Ruby – The Interactive Ruby Shell (IRB)

Most things in ruby are objects. Even classes themselves are objects!

You can run ruby commands straight from the command line. First open up Powershell and then run “irb” to enter the interactive ruby shell

PS C:\> irb
irb(main):007:0> a_string = "Hello World!"
=> "Hello World!"
irb(main):008:0> a_string.class  # We used a method called "class" to output data type.
=> String
irb(main):009:0> an_integer = 7   # here we create a new variable called "an_integer"
=> 7
irb(main):010:0> an_integer.class
=> Fixnum
irb(main):011:0> a_big_integer = 76464685413123454835455225
=> 76464685413123454835455225
irb(main):012:0> a_big_integer.class
=> Bignum
irb(main):013:0>

As you can see “a_string” variable is actually an instance of the “String” class.

In the above example we only tried applying only one of the string class’s instance method, called “class”. The “class” method outputs the name of the class that this object has been instantiated from.

If you want to see what other instance methods are available that you can apply to this type of object, then you can do this by using another instance method called “public_methods”:

irb(main):001:0> a_string = "hello world"
=> "hello world"
irb(main):002:0> a_string.public_methods
=> [:<=>, :==, :===, :eql?, :hash, :casecmp, :+, :*, :%, :[], :[]=, :insert, :length, :size, :bytesize, :empty?, :=~, :match, :succ, :succ!, :next, :next!, :upto, :index, :rindex,:replace, :clear, :chr, :getbyte, :setbyte, :byteslice, :to_i, :to_f, :to_s, :to_str, :inspect, :dump, :upcase, :downcase, :capitalize, :swapcase, :upcase!, :downcase!, :capitalize!, :swapcase!, :hex, :oct, :split, :lines, 
.
.
...etc

Use the “sort” method to make it easier to read, by sorting output into alpahbetical order:

irb(main):074:0* a_string.public_methods.sort
=> [:!, :!=, :!~, :%, :*, :+, :<, :<<, :<=, :<=>, :==, :===, :=~, :>, :>=, :[], :[]=, :__id__, :__send__, :ascii_only?, :between?, :bytes, :bytesize, :byteslice, :capitalize, :capitalize!, :casecmp, :center, :chars, :chomp, :chomp!, :chop, :chop!, :chr, :class, :clear,:clone, :codepoints, :concat, :count, :crypt, :define_singleton_method, :delete, :delete!, :display, :downcase, :downcase!, :dump, 
.
.
... etc

To make the above even more easier to read, then prefix the “puts” command:

irb(main):007:0> puts a_string.public_methods.sort
!
!=
!~
%
*
+
<
<<
<=
<=>
==
===
=~
>
>=
[]
[]=
__id__
__send__
ascii_only?
between?
bytes
bytesize
byteslice
capitalize
capitalize!
casecmp
center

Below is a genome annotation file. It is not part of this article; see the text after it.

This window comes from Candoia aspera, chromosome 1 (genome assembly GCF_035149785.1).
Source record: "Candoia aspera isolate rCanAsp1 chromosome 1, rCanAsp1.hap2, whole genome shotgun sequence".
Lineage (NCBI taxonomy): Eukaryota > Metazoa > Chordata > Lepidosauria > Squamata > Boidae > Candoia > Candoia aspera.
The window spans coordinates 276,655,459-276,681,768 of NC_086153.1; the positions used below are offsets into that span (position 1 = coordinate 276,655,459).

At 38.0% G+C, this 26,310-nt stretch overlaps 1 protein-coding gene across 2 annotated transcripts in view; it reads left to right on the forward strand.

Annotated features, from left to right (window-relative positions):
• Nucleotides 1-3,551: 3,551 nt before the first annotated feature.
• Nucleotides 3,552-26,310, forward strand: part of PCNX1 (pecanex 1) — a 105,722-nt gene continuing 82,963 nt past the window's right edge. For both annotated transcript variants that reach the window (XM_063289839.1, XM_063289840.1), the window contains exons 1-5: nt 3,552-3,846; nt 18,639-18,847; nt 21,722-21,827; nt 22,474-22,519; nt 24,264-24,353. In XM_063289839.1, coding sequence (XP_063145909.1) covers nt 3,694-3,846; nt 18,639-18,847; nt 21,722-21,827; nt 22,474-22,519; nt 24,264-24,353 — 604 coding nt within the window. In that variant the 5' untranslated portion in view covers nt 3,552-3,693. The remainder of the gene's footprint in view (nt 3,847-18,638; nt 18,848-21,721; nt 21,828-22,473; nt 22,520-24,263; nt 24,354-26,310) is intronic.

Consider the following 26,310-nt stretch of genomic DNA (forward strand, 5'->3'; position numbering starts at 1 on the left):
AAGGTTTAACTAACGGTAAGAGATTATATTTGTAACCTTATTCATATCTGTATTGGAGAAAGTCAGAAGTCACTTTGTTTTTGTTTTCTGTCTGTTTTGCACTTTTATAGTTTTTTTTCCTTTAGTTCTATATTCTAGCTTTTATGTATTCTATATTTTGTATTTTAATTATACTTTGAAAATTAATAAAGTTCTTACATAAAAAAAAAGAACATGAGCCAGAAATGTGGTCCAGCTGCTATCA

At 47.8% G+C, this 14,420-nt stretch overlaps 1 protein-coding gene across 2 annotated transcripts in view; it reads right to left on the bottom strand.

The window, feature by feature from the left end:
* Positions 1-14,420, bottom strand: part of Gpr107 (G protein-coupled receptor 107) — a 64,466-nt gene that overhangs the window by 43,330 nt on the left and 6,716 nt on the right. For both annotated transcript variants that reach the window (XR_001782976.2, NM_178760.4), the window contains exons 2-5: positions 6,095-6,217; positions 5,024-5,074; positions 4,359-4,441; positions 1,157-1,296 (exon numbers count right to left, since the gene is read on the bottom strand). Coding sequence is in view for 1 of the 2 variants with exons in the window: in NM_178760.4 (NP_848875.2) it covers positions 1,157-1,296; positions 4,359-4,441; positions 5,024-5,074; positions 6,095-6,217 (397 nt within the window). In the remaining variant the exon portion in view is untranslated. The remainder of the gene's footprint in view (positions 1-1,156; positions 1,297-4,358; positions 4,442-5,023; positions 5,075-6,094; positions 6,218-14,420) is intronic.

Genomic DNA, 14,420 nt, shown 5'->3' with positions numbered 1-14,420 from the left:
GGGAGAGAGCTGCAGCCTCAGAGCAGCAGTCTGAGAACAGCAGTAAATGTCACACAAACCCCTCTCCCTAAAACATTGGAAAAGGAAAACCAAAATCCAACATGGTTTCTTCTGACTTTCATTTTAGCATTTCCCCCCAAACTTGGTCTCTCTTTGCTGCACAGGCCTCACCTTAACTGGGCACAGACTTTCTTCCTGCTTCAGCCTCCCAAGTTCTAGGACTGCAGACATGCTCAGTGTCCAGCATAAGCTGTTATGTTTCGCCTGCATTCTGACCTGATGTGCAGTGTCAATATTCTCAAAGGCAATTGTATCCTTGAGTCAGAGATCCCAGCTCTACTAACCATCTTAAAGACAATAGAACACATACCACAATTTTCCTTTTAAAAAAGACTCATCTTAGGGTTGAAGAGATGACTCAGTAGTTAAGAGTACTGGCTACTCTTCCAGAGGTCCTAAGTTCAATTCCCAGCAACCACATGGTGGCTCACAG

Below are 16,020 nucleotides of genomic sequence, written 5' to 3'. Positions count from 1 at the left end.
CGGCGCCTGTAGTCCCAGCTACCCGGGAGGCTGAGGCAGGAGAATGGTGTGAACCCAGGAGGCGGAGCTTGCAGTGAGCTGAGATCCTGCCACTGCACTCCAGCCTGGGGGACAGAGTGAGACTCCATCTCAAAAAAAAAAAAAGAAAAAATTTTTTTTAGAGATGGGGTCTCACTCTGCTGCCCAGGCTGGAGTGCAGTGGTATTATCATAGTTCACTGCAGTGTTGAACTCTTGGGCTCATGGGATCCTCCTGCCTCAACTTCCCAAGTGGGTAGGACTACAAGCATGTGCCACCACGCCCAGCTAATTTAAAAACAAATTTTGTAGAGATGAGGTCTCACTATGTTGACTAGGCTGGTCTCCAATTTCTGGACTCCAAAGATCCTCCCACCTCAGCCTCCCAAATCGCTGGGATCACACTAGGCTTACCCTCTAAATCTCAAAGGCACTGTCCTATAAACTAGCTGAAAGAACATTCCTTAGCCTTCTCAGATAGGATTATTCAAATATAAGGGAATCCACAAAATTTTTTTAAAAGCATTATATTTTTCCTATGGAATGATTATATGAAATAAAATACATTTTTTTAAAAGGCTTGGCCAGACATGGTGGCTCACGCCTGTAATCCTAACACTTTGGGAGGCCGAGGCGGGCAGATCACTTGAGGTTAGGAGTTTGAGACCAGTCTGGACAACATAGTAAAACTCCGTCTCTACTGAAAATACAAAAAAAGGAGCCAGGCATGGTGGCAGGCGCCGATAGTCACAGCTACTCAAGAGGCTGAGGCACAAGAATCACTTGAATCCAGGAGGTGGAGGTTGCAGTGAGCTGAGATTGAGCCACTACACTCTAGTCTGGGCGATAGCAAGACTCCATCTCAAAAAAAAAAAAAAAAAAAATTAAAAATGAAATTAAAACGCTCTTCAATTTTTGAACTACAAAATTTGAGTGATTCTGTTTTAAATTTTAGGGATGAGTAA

chars
chomp
chomp!
chop
chop!
.
.
...etc.

Note: the “public_methods” method is similar to Powershell’s “get-member” command.

When you call the “class” method, the irb not only outputs the class’s name that the object has been instantiated from, but output’s the object itself. That’s becuase classes are actually objects themselves!. Since classes are also objects, it means objects (that represent classes) has it’s own set of methods:

irb(main):031:0* a_string = "hello world"
=> "hello world"
irb(main):032:0> a_string.class
=> String
irb(main):026:0* puts a_string.class.public_methods.sort
!
!=
!~
<
<=
<=>
==
===
=~
>
>=
__id__
__send__
allocate
ancestors
autoload
autoload?
class
class_eval
class_exec
class_variable_defined?
.
.
...etc.

Now to find out what class the “String” class has been instantiated from (i.e. what is the String class’s parent class), this time you use the “superclass” method (for some reason using the class method again doesn’t work):

irb(main):255:0> a_string.class.superclass
=> Object

Once again, “Object” is not only a class, but also an object in it’s own right. Therefore let’s see what methods can be applied to this “class-object”:

irb(main):037:0* puts a_string.class.superclass.public_methods.sort
!
!=
!~
<
<=
<=>
==
===
=~
>
>=
__id__
__send__
allocate
ancestors
autoload
autoload?
class
class_eval
class_exec
.
.
...etc

Now let’s see which class the “Object” instance has been instantiated from:

irb(main):257:0> a_string.class.superclass.superclass
=> BasicObject

Once again, “Object” is not only a class, but also an object in it’s own right. Therefore let’s see what methods can be applied to this “class-object”:

puts a_string.class.superclass.superclass.public_methods.sort
!
!=
!~
<
<=
<=>
==
===
=~
>
>=
__id__
__send__
allocate
ancestors
autoload
autoload?
class
class_eval
class_exec
class_variable_defined?
class_variable_get
.
.
.
=> nil

Note, nil is the top level class, that all other class-objects are derived from.

irb(main):217:0* puts a_string.class.superclass.superclass.superclass.public_methods.sort
!
!=
!~
&
<=>
==
===
=~
^
__id__
__send__
class
clone
define_singleton_method
display
.
.
.
=> nil

You don’t need to create a variable before inspecting it’s methods, you can apply methods to any objects directly:

irb(main):298:0* "hello world".upcase
=> "HELLO WORLD"
irb(main):299:0> "hello world".class
=> String

You can also define your methods straight in the command line, for example here is a method:

irb(main):300:0> def doublingnumber(val); val * 2; end
=> nil
irb(main):301:0> doublingnumber(6)
=> 12
irb(main):302:0>

# Notice that it also doubles strings in an odd way:
irb(main):304:0> doublingnumber("hello")
=> "hellohello"

# Also here's what happens when you pass in an array:
irb(main):305:0> doublingnumber([1,2,3])
=> [1, 2, 3, 1, 2, 3]

# If you want to retrieve the last output from the doublingnumber method, then 
# you can simply use the following shortcut:

irb(main):315:0> doublingnumber(6)
=> 12
irb(main):316:0> _              # Notice that we simply used a single underscore!
=> 12